The Art of a Picnic

Last week, my good friend George and I decided to go to Griffith Park for a picnic photoshoot. The sun was out, the sky was blue, there wasn’t a cloud to spoil the view (if you read that in Buddy Holly’s voice, we’ll be great friends). I picked up an adorable wine bottle from my most recent wine club shipment from Sort This Out Cellars (the greatest winery in the whole world!), a couple of pies, and a basket of fruit and we headed out to Griffith Park. I wanted to make sure I included very typical elements for a sweet summer picnic.

It was a bit strange at first, since people kept staring at us as we took photos, but after a while, I completely forgot anyone else was watching and just had so much fun.

Initially I wanted something reminiscent of typical pinup picnics, since I was primarily thinking of Gil Elvgren’s work. Then I started thinking about the depictions of picnic scenes in the history of art. I immediately thought Jean-Antoine Watteau’s Fete galantes and Edouard Manet’s The Luncheon on the Grass. 

There must be a reason why picnic scenes with women as the primary subject have always been so popular…

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Jean Antoine Watteau, The Pleasures of Love, 1718-1719. Oil on canvas.

Watteau was known for his contributions to Rococo art, a softer painterly style with delicate and pastel colors and rounded, soft curves. Fete galantes were a style popularized by Watteau as charming and idyllic scenes of the patrons enjoying life, almost as if merging traditionally mythological scenes with imagery of his commissioners. This blend resulted in paintings such as The Pleasures of Love (1718-1719). We, as the audience, are viewing the figures even though their backs are turned to us. We’re unwelcomed visitors watching their lovely picnic. The women in the painting are in dialogue with the men, with their body language suggesting a sense of carefree flirtatiousness.  Sarah Cohen, in “Watteau’s Fete Galantes and the Artful Body,” said:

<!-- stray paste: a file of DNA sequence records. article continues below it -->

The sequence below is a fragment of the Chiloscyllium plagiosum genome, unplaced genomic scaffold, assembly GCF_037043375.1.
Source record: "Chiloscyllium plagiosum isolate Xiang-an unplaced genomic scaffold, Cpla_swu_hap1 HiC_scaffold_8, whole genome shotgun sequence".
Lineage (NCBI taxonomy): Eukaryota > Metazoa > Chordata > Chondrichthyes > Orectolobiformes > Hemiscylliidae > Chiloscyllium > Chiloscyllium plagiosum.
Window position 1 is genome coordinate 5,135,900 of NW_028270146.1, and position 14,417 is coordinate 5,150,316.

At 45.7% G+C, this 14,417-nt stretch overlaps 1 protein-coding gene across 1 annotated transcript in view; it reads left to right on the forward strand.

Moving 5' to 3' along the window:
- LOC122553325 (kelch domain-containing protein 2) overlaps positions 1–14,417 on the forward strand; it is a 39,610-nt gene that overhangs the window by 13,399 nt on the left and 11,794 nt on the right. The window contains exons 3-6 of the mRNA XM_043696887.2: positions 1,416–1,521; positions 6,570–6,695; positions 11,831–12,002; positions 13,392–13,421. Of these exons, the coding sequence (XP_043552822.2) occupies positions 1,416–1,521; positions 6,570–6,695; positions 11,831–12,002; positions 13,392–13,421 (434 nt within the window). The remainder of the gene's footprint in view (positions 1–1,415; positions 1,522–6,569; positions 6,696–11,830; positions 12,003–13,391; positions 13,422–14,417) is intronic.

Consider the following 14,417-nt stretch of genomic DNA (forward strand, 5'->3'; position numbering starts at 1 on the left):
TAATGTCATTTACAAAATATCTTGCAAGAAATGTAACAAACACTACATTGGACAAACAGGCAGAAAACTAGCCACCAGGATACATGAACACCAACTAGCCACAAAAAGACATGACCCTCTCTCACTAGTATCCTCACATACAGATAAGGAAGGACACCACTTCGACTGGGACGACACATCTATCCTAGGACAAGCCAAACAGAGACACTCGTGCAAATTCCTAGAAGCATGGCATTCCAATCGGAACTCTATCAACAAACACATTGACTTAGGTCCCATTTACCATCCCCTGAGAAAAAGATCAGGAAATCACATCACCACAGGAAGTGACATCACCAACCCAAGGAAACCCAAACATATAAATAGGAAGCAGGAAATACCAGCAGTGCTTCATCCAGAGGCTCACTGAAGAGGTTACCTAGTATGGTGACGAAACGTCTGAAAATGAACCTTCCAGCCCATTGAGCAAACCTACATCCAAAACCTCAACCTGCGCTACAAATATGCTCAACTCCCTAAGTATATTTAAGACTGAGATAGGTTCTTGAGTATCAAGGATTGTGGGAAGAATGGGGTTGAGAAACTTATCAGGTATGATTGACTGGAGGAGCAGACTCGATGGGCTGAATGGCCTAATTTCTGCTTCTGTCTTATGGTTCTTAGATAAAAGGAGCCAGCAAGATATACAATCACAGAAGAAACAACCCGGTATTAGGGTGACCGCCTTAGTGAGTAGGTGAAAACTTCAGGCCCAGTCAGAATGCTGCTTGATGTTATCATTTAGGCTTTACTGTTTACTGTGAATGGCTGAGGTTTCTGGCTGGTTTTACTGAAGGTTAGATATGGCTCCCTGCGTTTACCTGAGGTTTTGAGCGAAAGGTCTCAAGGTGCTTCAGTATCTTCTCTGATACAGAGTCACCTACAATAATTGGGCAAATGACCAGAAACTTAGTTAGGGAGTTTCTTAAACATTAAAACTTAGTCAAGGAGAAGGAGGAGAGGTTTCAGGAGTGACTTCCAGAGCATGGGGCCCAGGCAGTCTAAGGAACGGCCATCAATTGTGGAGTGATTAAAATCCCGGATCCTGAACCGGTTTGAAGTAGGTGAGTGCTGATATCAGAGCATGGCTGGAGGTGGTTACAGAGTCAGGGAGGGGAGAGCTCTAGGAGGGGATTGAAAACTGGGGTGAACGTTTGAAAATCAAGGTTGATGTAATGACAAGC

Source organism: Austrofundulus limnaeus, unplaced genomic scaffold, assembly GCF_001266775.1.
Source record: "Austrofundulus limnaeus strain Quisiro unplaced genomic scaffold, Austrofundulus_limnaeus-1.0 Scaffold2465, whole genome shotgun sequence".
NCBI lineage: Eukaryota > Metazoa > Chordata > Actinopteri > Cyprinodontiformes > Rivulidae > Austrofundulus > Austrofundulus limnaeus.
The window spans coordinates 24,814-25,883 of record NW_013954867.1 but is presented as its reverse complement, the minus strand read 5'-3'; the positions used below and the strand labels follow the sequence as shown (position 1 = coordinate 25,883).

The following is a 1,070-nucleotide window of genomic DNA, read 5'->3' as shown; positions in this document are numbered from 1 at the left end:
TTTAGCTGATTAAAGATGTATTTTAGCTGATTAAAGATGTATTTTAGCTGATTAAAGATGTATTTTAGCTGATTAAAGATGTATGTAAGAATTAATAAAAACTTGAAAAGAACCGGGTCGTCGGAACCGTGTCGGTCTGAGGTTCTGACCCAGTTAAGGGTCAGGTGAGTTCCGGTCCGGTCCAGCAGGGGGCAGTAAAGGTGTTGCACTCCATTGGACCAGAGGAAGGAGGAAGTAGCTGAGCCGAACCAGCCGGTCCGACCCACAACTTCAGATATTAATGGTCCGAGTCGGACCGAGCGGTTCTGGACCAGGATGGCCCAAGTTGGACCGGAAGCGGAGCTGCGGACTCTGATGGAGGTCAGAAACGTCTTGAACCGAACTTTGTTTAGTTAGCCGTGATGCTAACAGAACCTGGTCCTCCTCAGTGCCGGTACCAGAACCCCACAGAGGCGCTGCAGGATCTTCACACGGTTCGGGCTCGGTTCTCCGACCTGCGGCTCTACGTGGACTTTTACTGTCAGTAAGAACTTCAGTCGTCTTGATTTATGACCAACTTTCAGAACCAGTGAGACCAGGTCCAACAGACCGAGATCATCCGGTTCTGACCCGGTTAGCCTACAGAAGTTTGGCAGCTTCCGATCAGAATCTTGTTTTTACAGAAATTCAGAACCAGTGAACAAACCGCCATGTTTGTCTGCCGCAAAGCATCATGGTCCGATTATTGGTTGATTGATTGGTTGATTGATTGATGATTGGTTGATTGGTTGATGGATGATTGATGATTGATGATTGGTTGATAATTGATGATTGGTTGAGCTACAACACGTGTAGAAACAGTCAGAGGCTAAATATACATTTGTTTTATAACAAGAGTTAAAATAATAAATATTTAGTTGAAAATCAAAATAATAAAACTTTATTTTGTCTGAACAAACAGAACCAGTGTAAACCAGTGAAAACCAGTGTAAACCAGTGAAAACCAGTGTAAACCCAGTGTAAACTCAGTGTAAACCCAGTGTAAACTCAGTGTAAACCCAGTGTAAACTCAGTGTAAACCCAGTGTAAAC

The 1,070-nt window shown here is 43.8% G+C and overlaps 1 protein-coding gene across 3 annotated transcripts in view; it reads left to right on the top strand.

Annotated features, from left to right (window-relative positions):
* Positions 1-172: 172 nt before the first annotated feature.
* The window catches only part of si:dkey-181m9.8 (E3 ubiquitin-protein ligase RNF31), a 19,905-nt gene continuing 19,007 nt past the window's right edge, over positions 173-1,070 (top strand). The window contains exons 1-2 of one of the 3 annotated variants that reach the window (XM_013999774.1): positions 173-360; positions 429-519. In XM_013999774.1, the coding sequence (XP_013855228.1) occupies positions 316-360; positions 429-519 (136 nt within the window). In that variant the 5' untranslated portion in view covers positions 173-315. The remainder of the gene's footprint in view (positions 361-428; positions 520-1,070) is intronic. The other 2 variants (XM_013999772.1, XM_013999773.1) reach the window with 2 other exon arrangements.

As in a painting such as The Pleasures of Love, the explorations of what elegantly clothed bodies could do, and what they could do with one another, provided ample interest to sustain the attention of early eighteenth-century audiences.

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Edouard Manet, Le Dejeuner sur l’herbe, 1862/1863. Oil on canvas.

Fast forward to the mid 1800s, and you have Edouard Manet’s Le Dejeuner sur l’herbe, possibly one of the most controversial and intensely studied paintings in art history and gender studies. Two dressed men are in conversation as a fully nude woman turns her gaze directly towards the viewer – aware of her nudity, aware of our gaze. For Watteau, the female picnickers were simply bodies to admire. In Manet’s painting, the nude woman is either accepting and returning our gaze or challenging it – we are left unsure of her motives. Regardless of her nudity and vulnerability to the male gaze, by returning the gaze she is acknowledging and owning her unclothed, vulnerable body, causing much controversy for nineteenth century audiences.